But brick advances in lifestyle design too (as usable products) such as in this fantastic 5 piece desk accessory kit called ‘Adobe’ by Ilaria Innocenti. It has been produced in different clay shades and coloured wire adding a bright and contemporary touch. A trend, to me, becomes most interesting when its material is been used in different lifestyle sectors in a new and unique way. And that’s what makes it so fascinating, right? Concrete and copper were huge last winter hitting the market with many home decor accessories. What will it be this winter? Holly and I would love to hear your thoughts about emerging micro trends. What is your favorite right now and why? – Warmly, Gudy
(text: gudy herder, editing: holly becker, images: linked to their sources above.)
Hello everyone, how is your summer so far? Today is the Fourth of July – Independence Day! And though I live in Germany now, I can’t help but to think about all of my friends and family who are in Boston today for the big 4th celebration that we all loved to visit each year. If you are American, how are you celebrating the 4th? I’m simply taking the day off to relax and get caught up on some reading, tend to my flowers, and enjoy the sunshine on my balcony. Simplicity is what I’m all about lately. Keeping stress levels low and happy levels high. :) Speaking of lowering your stress level, isn’t this palette simply gorgeous? I love these pale, chalky pastel tones because they have a hint of gray in them, which brings down their sweetness and makes them a bit more grown up. Throw in metallics like copper or gold, and deeper tones of orange (like pumpkin) or add some emerald green, and you can make pastels sophisticated and even a bit edgy.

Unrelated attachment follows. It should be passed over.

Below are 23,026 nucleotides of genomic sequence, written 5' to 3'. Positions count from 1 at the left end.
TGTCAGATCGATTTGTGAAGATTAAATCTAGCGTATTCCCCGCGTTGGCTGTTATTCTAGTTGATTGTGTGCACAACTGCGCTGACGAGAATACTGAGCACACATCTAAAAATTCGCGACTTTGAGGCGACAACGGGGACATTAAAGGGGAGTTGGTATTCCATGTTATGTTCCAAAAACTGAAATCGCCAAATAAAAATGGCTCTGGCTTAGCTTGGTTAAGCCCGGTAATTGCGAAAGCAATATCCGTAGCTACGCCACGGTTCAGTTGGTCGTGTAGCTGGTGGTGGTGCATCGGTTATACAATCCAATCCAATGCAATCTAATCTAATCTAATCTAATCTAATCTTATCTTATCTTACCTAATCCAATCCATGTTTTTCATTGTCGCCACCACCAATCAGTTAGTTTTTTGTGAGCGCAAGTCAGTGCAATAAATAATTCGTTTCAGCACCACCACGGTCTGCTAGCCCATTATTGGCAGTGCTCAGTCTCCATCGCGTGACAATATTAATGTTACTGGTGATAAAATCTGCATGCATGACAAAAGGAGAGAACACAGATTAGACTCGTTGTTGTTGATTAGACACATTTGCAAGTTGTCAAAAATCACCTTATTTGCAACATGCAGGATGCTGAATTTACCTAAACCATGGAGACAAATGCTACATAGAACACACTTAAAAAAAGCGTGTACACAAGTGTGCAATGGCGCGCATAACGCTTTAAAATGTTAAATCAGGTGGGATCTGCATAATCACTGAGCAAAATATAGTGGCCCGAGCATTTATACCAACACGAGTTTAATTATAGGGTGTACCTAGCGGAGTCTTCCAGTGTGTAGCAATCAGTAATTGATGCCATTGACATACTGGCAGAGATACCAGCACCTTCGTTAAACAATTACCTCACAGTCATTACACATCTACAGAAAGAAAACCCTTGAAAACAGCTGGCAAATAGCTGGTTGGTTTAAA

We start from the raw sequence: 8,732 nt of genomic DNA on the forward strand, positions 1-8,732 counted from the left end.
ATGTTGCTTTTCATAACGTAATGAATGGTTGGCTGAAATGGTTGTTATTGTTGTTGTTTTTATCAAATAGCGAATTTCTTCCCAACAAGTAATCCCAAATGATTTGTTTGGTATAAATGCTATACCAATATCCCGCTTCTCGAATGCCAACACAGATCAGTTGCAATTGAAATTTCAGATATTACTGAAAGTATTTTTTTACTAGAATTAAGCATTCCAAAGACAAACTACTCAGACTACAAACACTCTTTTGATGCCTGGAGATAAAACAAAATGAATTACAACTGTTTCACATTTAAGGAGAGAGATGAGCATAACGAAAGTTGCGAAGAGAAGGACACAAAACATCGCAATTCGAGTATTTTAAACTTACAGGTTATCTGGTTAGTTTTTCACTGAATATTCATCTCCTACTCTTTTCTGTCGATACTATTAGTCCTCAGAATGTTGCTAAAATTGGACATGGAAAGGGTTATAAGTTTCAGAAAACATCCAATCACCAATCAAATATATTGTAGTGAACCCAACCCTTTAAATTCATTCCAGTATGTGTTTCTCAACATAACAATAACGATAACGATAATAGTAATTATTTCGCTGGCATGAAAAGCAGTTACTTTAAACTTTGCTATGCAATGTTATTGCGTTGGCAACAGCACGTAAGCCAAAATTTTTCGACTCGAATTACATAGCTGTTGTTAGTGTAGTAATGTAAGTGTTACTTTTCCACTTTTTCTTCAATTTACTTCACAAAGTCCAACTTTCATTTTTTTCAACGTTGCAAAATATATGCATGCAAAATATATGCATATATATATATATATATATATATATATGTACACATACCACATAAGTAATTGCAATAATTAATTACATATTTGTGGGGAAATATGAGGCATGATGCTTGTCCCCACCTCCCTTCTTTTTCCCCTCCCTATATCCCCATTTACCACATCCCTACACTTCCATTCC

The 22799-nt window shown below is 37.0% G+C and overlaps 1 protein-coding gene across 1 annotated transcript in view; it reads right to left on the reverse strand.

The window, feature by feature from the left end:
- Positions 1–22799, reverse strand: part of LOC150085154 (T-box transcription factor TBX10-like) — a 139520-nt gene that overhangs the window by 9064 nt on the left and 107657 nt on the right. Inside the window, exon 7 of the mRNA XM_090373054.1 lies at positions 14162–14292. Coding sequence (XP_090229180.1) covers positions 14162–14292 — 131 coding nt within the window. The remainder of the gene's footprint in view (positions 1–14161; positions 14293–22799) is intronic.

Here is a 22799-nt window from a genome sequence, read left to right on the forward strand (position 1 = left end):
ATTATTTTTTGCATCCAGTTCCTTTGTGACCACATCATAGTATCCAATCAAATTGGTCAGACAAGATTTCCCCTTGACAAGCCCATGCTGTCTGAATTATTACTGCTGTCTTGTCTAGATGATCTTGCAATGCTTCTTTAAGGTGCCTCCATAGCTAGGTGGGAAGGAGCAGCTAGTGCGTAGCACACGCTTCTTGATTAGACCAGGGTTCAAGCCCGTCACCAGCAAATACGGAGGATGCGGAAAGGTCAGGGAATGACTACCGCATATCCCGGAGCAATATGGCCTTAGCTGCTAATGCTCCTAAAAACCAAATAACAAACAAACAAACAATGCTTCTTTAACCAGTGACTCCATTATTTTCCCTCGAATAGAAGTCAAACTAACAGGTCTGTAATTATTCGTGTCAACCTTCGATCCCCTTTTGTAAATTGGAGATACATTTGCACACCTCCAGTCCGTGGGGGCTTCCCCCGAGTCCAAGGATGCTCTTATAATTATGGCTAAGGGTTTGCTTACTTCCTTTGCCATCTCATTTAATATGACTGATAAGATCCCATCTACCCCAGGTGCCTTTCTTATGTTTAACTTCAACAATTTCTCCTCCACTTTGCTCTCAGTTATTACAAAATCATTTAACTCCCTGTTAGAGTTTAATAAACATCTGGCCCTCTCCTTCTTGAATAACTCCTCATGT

Beautiful city views of Poznan, Poland on 79ideas.
Another gorgeous view of those chairs…
Gorgeous ice cream scoops as seen in Kinfolk magazine.
Blackberry and sage spritzers from Joylicious.
Eucalyptus leaves by Karina Manarin.
VTWonen always has nice pastels and chalky accents in their rooms. The addition of copper is perfect!
What do you think, can you get behind this color palette?
(images linked to their sources above.)
Hi there. It’s Jillian here with this month’s installment of Delicious Bites. When I read through your suggestions for Delicious Bites last month when I shared my Strawberry Swirl Cheesecake recipe, many of you asked for an ice cream recipe so here is my top secret, never ever shared before recipe for strawberry ice cream.
Many years ago I went out for dinner with my sister and for dessert we had the most delicious strawberry ice cream served in a brandy snap basket which were all the rage in the ‘80’s. I came home and vowed to replicate the dessert. It’s been through a few incarnations in its time but this version has been around the longest. I’ve been nurturing my strawberry plant for a few months now hoping to use a few home grown berries in the ice cream but so far all it’s managed to produce are the 2 teeny weeny strawberries you can see.